How the Company's Storage Hardware Ensures Fast Data Transfers in Demanding Environments

WIth the purchase of BlueArc last year, Hitachi Data Systems solified its access to the technology BlueArc used to address NAS performance in markets where speed, reliability and flexibility are key. On the eve of SIGGRAPH, we asked Hitachi to fill us in on how the BlueArc technology has been integrated in the HItachi NAS Platform, and what it means to visual effects professionals.
The former BlueArc technology is designed to make file-level NAS systems used in content creation as fast and efficient as possible. Specifically, the file system is written into hardware, which allows file transfers to take place two or three times more quickly than they would on a general-purpose NAS appliance running a file system in software. This kind of hardware-assisted file server is ideal for transferring large files with high disk I/O requirements.
"You need a NAS system that can handle this without slowing down," explained Ravi Chalaka, VP of solutions marketing. "A lot of boxes will solve the problem, but you still have a downside on snapshots, data replication, archiving and transcoding because the same processor is trying to do multiple jobs — running a file system plus other data-management functions. Our hardware design is dedicated to file transfer, and a daughterboard handles the other management functions in order to maintain high performance. It's all about the artist being productive and not waiting while the render is going on." Chalaka also noted that Hitachi's NAS platform also automatically tiers storage, allowing files that are accessed less often to be moved to lower-cost disks according to policies set by the system administrator.
Jeff Greenwald, Hitachi's marketing lead for media and entertainment, stressed that it's not enough for a NAS system geared toward VFX artists to simply maximize throughput for huge files. "Very large data files require a sequential playout of the data, but when you're doing compositing, paint and output, doing partial file restores or deliverying shots to the director over a wide area network, you're delivering very small files," he explained. "Data doesn't always look the same as it moves from content-capture through ingest and production and finally out to transcode and delivery. The artist usually lives at one of those stops along the way and just wants data now — fast, simple and easy. But the IT manager is trying to consider all the elements. Looking for an architecture that addresses multiple approaches [to transferring data] is the way customers end up choosing our systems."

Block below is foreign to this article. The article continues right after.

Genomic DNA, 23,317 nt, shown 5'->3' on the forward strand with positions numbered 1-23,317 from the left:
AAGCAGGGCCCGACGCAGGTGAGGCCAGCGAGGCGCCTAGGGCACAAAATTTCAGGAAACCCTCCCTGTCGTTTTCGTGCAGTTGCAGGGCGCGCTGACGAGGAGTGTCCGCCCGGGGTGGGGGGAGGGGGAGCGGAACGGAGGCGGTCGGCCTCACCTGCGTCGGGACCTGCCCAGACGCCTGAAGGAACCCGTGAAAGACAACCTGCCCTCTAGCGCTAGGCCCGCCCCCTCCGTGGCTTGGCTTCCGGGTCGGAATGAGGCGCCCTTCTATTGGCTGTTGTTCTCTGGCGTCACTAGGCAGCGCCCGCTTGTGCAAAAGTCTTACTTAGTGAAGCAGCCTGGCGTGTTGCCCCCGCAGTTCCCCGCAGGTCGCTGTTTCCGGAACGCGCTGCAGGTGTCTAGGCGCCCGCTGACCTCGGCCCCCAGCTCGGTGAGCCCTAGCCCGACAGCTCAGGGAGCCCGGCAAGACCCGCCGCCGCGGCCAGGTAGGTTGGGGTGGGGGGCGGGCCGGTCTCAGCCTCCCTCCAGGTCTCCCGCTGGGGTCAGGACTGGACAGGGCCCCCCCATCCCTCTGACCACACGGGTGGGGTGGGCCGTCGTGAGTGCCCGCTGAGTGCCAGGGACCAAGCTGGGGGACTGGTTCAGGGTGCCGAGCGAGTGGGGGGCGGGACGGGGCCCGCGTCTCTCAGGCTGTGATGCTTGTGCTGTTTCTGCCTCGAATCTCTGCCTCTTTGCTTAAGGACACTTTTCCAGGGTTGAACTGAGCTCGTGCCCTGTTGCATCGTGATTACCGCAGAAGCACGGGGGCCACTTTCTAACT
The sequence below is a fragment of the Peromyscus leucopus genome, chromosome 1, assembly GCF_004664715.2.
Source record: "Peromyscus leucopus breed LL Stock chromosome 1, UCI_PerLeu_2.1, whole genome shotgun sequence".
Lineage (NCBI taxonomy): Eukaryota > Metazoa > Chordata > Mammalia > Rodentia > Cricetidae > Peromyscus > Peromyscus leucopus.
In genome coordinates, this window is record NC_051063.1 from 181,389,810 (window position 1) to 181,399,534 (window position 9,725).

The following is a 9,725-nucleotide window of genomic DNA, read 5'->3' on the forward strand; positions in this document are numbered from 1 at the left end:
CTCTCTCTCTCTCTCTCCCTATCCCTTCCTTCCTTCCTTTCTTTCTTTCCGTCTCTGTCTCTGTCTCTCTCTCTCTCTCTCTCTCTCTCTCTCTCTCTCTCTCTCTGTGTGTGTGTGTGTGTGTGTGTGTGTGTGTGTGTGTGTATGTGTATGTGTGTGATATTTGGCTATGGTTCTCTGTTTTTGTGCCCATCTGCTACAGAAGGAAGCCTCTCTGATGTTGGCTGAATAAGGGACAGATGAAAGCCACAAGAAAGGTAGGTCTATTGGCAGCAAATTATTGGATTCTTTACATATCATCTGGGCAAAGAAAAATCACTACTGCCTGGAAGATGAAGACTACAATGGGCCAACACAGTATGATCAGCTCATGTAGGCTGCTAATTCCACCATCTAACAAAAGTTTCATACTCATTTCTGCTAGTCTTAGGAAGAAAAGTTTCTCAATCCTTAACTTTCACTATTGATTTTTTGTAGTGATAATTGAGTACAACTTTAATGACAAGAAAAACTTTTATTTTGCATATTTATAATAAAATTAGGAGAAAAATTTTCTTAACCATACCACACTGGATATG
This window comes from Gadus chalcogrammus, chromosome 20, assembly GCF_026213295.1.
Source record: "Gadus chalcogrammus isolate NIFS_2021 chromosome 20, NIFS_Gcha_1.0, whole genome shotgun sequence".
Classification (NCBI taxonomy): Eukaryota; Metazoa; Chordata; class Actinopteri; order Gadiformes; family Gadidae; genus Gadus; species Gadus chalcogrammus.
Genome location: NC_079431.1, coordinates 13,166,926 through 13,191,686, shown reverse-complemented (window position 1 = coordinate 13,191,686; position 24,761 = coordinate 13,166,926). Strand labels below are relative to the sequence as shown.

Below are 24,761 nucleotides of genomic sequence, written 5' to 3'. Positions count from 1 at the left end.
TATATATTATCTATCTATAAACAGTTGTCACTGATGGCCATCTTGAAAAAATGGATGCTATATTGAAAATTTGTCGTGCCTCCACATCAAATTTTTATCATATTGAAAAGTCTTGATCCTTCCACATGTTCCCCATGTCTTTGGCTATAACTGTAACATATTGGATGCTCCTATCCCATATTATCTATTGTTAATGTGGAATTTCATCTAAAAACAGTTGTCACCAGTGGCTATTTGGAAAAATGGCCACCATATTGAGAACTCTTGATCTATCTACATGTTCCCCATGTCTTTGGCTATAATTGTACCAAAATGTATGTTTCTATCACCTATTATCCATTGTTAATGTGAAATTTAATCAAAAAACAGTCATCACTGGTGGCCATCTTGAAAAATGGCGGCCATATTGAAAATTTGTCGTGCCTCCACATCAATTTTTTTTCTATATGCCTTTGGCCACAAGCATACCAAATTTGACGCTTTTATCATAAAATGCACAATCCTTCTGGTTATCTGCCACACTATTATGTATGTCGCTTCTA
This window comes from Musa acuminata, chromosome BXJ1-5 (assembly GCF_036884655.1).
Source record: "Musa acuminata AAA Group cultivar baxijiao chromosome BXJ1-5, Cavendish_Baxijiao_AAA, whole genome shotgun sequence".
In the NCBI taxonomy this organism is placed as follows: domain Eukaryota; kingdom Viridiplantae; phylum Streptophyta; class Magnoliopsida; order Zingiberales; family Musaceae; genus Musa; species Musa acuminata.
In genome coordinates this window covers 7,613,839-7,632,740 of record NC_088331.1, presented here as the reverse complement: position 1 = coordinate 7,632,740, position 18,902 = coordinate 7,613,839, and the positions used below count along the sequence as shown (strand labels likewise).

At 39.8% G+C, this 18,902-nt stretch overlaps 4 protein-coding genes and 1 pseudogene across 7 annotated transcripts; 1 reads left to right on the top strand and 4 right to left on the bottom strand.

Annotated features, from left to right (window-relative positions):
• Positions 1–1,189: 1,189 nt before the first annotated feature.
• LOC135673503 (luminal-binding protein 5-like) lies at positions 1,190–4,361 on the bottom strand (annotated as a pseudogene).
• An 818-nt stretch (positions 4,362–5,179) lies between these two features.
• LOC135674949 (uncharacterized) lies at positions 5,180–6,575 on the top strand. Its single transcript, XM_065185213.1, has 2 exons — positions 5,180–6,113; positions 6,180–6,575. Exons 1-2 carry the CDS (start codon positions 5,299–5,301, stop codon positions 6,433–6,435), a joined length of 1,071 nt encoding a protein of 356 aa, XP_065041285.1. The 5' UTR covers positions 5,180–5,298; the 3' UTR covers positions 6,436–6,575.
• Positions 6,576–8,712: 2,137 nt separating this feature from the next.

Chalaka said Hitachi's NAS device scales nicely enough that it's a good solution for smaller facilities as well as major corporate installations. "We've gone as low as 15 to 20 artists in a small company doing commercials," he recalled. "Their productivity mattered the most. They could buy low-cost NAS solutions, but then they would not be delivering on schedules as quickly as they delivered on our system. The only thing we don't do is very small, entry-level, low-cost systems. A 20 TB solution is the lowest one we'd recommend. And you don't need to buy another NAS head to go from 20 TB to 30 TB or 40 TB. You just buy another disc. We can scale up to 90,000 IOPS per node, which is 10 times what some entry-level boxes can do. With ours, if you want to scale up to 90,000 IOPS, just add more disks."
According to Greenwald, the storage component of an entry-level HDS NAS system starts in the $50,000 to $100,000 range, plus any additional software or other components a studio might purchase with the system.
Hitachi Data Systems will be exhibiting at SIGGRAPH next week to showcase some customer success stories in the VFX and animation markets.
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